Many of the Canadians who fought in the American Civil War were of Irish ancestry, often members of families who had first made their homes in British North America before slowly moving down to the United States. In the early 1850s the Cunningham family made the move from Cape Breton in Nova Scotia to Gloucester, Massachusetts. By the outbreak of the American Civil the family had members born in Ireland, Nova Scotia and the United States. At least one of the Cunningham boys– John– went off to war. Among his letters home was a short but powerful description of combat, when he and his comrades found themselves facing Confederate forces along an exposed riverbank in North Carolina during 1862. (1)
The Cunninghams were a family who were attached to the sea. The patriarch, James Cunningham, had been born in Ireland, and worked as a trader in Gloucester in 1860, when he was 51-years-old. His wife Catherine, then 39, had been born in Nova Scotia. The probability that James’s trading in fish is strengthened by the occupation of his sons. The eldest three, Richard (21), Daniel (20) and the future soldier John (16 in 1860) were all fishermen, as was John Jenkins (25), who also made his home with the Cunninghams. Aside from the three boys, all born in Nova Scotia, the Canadian element of the family also included Catherine (14) and James (12), along with Massachusetts born Mary M (9), William N (6), Ann (4) and Sarah E (1). The Cunninghams had at least some modest wealth, as the family were able to employ and accommodate a servant, 18-year-old Isabella Chisholm. The children received an education, as John would later demonstrate by writing letters home from the war. (2)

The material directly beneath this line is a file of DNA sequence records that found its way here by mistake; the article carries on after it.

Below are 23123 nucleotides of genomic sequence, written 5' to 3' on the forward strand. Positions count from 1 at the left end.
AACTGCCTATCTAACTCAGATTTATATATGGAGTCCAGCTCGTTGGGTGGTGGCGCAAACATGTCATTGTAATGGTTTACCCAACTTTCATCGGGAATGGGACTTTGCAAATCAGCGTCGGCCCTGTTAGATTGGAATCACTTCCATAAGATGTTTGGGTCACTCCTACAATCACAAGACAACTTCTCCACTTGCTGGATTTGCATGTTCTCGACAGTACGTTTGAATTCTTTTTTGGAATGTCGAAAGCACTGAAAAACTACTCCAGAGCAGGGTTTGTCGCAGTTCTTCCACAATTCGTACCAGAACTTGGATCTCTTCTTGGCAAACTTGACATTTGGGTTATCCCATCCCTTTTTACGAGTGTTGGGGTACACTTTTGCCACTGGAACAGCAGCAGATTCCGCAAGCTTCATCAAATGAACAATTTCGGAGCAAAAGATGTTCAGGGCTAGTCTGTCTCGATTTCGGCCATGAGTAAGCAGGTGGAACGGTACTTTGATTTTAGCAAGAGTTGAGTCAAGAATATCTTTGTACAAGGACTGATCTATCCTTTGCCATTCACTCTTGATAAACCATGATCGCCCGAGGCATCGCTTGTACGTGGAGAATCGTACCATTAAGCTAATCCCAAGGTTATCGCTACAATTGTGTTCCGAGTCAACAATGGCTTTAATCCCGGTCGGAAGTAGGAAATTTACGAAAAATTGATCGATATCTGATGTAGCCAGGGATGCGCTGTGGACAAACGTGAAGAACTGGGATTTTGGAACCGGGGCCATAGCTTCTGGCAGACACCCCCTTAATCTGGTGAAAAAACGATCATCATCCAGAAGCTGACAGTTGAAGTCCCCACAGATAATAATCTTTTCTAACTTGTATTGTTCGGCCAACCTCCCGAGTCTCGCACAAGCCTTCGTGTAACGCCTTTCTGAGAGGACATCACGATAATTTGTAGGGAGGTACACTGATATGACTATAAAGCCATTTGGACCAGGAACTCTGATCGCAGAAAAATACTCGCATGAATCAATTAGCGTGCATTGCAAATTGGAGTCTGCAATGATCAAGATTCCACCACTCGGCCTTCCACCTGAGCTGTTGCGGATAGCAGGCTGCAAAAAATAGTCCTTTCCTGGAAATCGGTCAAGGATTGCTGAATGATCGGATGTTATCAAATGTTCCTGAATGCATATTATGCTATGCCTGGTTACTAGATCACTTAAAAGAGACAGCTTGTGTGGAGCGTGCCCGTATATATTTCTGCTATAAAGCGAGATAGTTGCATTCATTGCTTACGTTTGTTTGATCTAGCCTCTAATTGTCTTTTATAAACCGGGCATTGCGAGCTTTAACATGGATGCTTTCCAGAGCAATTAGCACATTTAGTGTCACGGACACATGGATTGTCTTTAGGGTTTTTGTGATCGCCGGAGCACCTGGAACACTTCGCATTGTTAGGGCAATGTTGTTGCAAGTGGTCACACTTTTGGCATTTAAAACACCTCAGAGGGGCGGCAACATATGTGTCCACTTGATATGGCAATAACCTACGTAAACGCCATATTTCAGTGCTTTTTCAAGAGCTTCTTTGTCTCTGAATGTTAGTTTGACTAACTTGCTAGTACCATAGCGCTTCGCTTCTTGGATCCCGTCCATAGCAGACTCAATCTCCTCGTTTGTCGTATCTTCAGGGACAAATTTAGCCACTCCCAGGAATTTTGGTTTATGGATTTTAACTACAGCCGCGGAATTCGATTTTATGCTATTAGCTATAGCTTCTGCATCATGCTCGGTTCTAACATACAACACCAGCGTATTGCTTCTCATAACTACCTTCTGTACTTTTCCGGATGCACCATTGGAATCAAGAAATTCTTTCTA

Aide from the census, 1860 would also represent John’s first year at sea. The 16-year-old became part of Gloucester’s long fishing tradition when he set off from David Low’s wharf to join the crew of the Electric Flash, an 82-ton schooner owned by Horatio Babson Junior. He remained a fisherman until the second summer of the war, when he exaggerated his age to enlist in the 23rd Massachusetts Infantry on 28th July 1862. Though recorded as 19, he was unlikely to have been more than 18-years-old. He mustered in as a private in Company I, and was deployed with his regiment to Union occupied New Bern, North Carolina. John spent his first Christmas at the front there in 1862, and wrote home to his mother on Christmas Day from Camp Pendleton, lamenting his poor fare: